Now, as controversy swirled, they prepared to play even rougher. “They were trying to dig up dirt on Chloe. They were trying to talk to anybody that Chloe may have bought pot from or partied with late-night, trying to get anything they could,” the manager says. At one point, according to the employee, partners Nick Pagonis and Taha Ismail drove a worker to the Apple store to try to recover potentially incriminating text messages from Caras on an old iPhone. (Pagonis denied this through his attorney; Ismail didn’t return calls.) “They honestly thought they were going to be able to win and come out the victors,” the employee says. “They were going to be the first guys that were part of this #MeToo thing that pushed back and won.”
Whereas celebrity restaurateurs Mario Batali and John Besh both stepped down from their companies and attempted apologies after culinary #MeToo revelations, Isabella hired a crisis-PR firm, which put out statements from employees tarnishing Caras, stating that she used drugs, bragged about sexual exploits, and sexually harassed staff herself.
Caras had some firepower of her own. She was represented by Debra Katz, the veteran of harassment law who later represented Brett Kavanaugh accuser Christine Blasey Ford. Katz called the accusations false and defamatory.
The brawl escalated. Caras piled on with new allegations in an amended suit, zeroing in on the company’s use of a nondisclosure agreement, which she said prevented employees from speaking out against bad behavior. (Many sources spoke to Washingtonian anonymously because they signed an NDA.)
Under pressure, Isabella and his top lieutenants started pointing fingers at one another. “You’ve got to realize these guys were all buddies when they started out. They all supported it, and they all put their own money in, too. All of a sudden, they started to see it fall apart,” says investor Bob Rudderow. “When they put the heat up, a lot of people didn’t know how to react to it, and they lost some of their confidence in each other.”
A former manager says partners Nick and brother George Pagonis stopped speaking to Isabella. “They blamed Mike because Mike was the one who basically fired Chloe. Mike blames them because they were the ones who sent all the text messages that got referenced in the lawsuit. Everyone feels like it’s everyone else’s fault.”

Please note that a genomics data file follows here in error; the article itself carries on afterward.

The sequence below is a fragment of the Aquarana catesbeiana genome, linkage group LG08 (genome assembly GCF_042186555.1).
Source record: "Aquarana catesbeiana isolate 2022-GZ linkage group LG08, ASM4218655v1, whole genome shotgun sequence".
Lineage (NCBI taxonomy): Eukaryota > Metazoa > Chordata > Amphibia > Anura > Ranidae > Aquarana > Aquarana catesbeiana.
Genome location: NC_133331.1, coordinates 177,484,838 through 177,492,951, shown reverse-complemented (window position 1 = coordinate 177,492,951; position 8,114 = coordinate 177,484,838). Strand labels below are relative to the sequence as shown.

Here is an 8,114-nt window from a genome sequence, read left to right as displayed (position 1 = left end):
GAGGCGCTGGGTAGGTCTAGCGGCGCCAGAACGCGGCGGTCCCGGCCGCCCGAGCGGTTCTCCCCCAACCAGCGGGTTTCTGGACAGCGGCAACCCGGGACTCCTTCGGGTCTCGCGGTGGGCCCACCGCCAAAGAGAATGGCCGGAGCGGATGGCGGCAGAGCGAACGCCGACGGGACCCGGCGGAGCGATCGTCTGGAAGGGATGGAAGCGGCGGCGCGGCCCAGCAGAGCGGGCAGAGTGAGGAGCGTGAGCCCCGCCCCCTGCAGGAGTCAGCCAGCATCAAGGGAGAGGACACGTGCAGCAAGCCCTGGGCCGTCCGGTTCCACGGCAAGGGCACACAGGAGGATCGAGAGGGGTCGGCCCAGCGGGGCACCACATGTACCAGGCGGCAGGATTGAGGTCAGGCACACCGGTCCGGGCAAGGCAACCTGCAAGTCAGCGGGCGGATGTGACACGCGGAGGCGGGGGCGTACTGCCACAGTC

“They thought they’d be the first guys who were part of this #MeToo thing that pushed back and won.”
Some in his circle urged Isabella to course-correct. “Mike handled his response in exactly the wrong way, exactly the opposite way from what people were encouraging,” one investor says. “Some people were certainly encouraging him to apologize, to tackle the lawsuit quickly and proactively.” But many of the investors supported the strategy and felt bad for Isabella.
Meanwhile, Isabella’s fortunes worsened. The Restaurant Association Metropolitan Washington shut him out of its annual awards. Uber Eats severed ties. Expansion plans were halted. In early 2018, 20 new Mike Isabella restaurant projects had been in the works, including deals in Las Vegas, Dubai, Houston, and Atlanta. One by one, they were withdrawn.
Finally, on May 7, Isabella and Caras announced they’d settled the suit. Isabella said the company would adopt new harassment policies and training; he and Caras agreed not to disclose the deal’s financial terms. But by then, the damage was done.
One night in late spring, Isabella was rushed to the hospital.
That evening, he had left work and headed home to his new condo, a $2.19-million three-bedroom at the Wharf that he’d bought weeks before the lawsuit was filed. His wife, Stacy, had a friend over, so he excused himself to watch TV.
Alone in the bedroom, Isabella started struggling for breath, then gasping for air. He tried to remain calm. Stacy took him to George Washington University Hospital. His symptoms worsened—he got dizzy and felt tingling in his arm.
Doctors admitted him. “It was partially a panic attack,” he says. “Stress levels were high. I was overworked.” He was sent home with orders to stop drinking and smoking immediately. It was a big ask for a hard-partying chef who’d been to drug rehab in his teens and twenties. “I’m an alcoholic drug addict. You know, I am,” Isabella says. “I’ll always be for the rest of my life.”
Isabella had been seesawing ever since the crisis started. In public, the ultimate-fighting obsessive would cut a defiant pose, posting photos and video of a wrestling belt emblazoned with the logos of his restaurants on Instagram. Behind closed doors, employees and friends also saw a less combative posture. One former employee says Isabella seemed like a “kicked dog”: “That guy trades on his name. He’s not much of a chef anymore. He’s a celebrity. His currency is his fame, and someone took it away from him.”
Requin in Fairfax had just shuttered, and the landlord followed up with a lawsuit for more than $715,000 in unpaid rent and other penalties dating to late 2015. Graffiato Richmond was the next to fold. Then the original Graffiato in Chinatown, Isabella’s “baby.”
With each closure, Isabella seemed to reel between full-on denial and irrational hope. After Requin had clearly stopped serving, his team said in an e-mail, “this is not true.” At Graffiato DC, revenues dropped from about $50,000 to $5,000 a week, and the landlord filed an eviction lawsuit for unpaid rent. When the restaurant went dark, Isabella said it was so the management could “rethink things.”